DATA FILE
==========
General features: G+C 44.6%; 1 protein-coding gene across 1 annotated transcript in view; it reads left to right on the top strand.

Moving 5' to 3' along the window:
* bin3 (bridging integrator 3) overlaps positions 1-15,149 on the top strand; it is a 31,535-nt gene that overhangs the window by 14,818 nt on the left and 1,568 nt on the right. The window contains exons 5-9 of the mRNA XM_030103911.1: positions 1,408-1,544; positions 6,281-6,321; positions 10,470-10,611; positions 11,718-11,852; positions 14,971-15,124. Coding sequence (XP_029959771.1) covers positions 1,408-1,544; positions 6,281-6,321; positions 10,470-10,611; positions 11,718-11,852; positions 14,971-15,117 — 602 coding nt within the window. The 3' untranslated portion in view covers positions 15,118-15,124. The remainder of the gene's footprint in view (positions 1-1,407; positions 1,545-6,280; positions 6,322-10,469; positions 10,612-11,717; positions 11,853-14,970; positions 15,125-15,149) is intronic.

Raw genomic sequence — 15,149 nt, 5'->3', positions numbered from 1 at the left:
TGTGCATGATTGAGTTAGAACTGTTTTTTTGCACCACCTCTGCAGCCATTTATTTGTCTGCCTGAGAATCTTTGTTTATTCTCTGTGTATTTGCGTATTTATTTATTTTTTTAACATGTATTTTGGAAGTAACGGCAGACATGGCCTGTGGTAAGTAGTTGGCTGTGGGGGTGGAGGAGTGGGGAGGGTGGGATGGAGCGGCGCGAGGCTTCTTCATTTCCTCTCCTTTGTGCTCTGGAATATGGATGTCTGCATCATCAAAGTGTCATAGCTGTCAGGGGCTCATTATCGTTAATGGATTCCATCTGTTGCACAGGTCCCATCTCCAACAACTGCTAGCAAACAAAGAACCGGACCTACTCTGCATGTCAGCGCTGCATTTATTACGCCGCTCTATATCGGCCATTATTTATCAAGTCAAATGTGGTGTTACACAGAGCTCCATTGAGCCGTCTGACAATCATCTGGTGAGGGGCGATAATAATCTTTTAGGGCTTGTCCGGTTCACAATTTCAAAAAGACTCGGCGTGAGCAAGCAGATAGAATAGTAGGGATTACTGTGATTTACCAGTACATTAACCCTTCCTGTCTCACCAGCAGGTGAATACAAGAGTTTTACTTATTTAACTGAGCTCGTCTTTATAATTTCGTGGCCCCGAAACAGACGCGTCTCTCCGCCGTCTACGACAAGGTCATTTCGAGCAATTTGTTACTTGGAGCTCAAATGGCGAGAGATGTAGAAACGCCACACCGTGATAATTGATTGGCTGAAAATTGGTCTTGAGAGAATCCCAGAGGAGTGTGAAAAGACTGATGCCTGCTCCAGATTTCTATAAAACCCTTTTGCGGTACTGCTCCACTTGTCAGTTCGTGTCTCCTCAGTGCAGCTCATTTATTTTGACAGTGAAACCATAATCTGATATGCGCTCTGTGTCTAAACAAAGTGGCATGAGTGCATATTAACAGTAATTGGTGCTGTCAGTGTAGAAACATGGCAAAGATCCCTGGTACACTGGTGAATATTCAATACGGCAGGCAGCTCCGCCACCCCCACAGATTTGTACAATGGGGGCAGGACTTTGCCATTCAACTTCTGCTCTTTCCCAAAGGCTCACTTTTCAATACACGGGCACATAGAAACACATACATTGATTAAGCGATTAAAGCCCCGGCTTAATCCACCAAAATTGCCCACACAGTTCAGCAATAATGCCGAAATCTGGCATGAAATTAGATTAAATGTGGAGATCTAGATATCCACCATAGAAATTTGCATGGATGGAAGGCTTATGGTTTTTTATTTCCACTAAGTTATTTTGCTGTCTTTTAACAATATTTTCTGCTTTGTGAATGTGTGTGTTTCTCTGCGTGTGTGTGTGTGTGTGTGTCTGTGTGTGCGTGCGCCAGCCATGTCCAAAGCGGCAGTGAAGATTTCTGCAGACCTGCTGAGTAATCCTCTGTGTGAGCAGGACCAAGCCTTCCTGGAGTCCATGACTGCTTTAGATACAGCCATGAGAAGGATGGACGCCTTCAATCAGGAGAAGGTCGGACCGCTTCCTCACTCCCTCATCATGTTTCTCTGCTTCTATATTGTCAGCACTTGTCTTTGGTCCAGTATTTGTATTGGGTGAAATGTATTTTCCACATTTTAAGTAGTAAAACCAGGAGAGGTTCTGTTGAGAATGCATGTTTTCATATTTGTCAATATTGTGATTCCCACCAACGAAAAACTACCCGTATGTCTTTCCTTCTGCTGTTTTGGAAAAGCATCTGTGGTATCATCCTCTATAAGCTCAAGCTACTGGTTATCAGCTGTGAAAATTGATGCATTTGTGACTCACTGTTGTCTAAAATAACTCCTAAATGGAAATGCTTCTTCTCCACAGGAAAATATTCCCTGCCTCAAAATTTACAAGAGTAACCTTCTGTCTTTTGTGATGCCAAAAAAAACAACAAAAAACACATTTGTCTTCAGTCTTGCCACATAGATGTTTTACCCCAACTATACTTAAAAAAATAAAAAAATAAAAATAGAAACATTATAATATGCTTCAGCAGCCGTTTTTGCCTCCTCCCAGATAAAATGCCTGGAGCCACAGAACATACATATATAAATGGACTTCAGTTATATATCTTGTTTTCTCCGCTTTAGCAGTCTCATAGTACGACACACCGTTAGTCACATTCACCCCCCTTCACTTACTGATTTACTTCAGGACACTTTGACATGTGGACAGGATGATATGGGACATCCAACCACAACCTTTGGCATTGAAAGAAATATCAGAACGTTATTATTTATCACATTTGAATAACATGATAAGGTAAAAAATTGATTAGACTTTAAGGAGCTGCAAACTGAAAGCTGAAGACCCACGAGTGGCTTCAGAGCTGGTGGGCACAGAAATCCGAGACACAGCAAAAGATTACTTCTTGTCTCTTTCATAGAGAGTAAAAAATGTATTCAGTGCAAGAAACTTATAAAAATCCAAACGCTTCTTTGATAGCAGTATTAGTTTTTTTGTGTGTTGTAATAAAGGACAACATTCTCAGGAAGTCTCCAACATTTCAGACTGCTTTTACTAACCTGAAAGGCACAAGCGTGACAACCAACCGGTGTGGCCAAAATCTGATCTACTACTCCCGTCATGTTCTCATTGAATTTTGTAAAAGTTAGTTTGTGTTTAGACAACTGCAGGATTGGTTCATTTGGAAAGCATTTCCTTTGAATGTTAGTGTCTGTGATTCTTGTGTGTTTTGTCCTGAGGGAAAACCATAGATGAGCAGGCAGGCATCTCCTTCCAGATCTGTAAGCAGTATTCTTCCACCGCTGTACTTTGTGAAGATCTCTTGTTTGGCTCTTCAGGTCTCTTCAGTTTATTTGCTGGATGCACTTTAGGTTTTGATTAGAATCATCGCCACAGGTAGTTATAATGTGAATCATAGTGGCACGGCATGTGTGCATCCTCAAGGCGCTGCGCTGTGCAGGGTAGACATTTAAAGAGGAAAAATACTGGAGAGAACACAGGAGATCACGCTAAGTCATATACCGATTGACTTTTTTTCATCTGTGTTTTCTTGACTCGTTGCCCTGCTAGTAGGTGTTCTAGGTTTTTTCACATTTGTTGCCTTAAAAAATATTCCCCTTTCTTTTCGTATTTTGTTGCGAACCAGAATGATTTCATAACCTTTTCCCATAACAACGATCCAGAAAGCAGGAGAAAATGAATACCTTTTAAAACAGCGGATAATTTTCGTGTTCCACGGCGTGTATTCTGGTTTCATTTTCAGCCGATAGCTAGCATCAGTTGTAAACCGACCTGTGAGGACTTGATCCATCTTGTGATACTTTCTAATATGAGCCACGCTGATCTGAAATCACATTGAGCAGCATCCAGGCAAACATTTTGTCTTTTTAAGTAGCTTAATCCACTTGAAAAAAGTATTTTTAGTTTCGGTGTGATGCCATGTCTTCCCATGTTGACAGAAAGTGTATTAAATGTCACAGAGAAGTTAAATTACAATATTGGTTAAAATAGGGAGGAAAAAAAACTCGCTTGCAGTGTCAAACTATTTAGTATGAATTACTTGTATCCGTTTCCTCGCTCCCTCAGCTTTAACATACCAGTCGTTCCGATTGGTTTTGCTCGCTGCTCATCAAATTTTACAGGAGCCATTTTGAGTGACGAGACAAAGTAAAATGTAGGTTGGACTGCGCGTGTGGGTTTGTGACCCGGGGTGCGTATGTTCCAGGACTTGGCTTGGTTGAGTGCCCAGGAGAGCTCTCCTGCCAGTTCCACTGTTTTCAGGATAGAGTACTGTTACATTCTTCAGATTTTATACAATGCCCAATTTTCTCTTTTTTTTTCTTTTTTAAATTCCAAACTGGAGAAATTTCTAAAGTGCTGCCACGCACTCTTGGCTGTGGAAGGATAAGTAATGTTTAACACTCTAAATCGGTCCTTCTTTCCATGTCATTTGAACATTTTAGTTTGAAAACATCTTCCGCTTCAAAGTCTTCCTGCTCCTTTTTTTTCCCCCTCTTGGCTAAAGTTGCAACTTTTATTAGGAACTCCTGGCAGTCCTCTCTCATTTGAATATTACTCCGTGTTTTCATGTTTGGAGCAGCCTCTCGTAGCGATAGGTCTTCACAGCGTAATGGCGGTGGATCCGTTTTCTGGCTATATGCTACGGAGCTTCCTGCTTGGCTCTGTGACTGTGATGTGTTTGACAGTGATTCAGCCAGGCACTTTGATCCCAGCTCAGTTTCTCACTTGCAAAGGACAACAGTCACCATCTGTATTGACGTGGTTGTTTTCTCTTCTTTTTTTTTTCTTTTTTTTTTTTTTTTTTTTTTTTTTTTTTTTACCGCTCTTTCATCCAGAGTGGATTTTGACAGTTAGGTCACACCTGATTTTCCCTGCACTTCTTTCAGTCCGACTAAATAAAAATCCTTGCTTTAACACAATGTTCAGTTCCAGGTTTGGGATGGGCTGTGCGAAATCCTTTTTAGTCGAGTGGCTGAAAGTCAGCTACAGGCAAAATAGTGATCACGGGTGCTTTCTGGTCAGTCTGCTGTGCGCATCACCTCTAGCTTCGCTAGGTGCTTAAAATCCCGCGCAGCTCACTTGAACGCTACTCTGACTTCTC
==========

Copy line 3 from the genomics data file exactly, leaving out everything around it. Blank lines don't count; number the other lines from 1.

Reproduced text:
* bin3 (bridging integrator 3) overlaps positions 1-15,149 on the top strand; it is a 31,535-nt gene that overhangs the window by 14,818 nt on the left and 1,568 nt on the right. The window contains exons 5-9 of the mRNA XM_030103911.1: positions 1,408-1,544; positions 6,281-6,321; positions 10,470-10,611; positions 11,718-11,852; positions 14,971-15,124. Coding sequence (XP_029959771.1) covers positions 1,408-1,544; positions 6,281-6,321; positions 10,470-10,611; positions 11,718-11,852; positions 14,971-15,117 — 602 coding nt within the window. The 3' untranslated portion in view covers positions 15,118-15,124. The remainder of the gene's footprint in view (positions 1-1,407; positions 1,545-6,280; positions 6,322-10,469; positions 10,612-11,717; positions 11,853-14,970; positions 15,125-15,149) is intronic.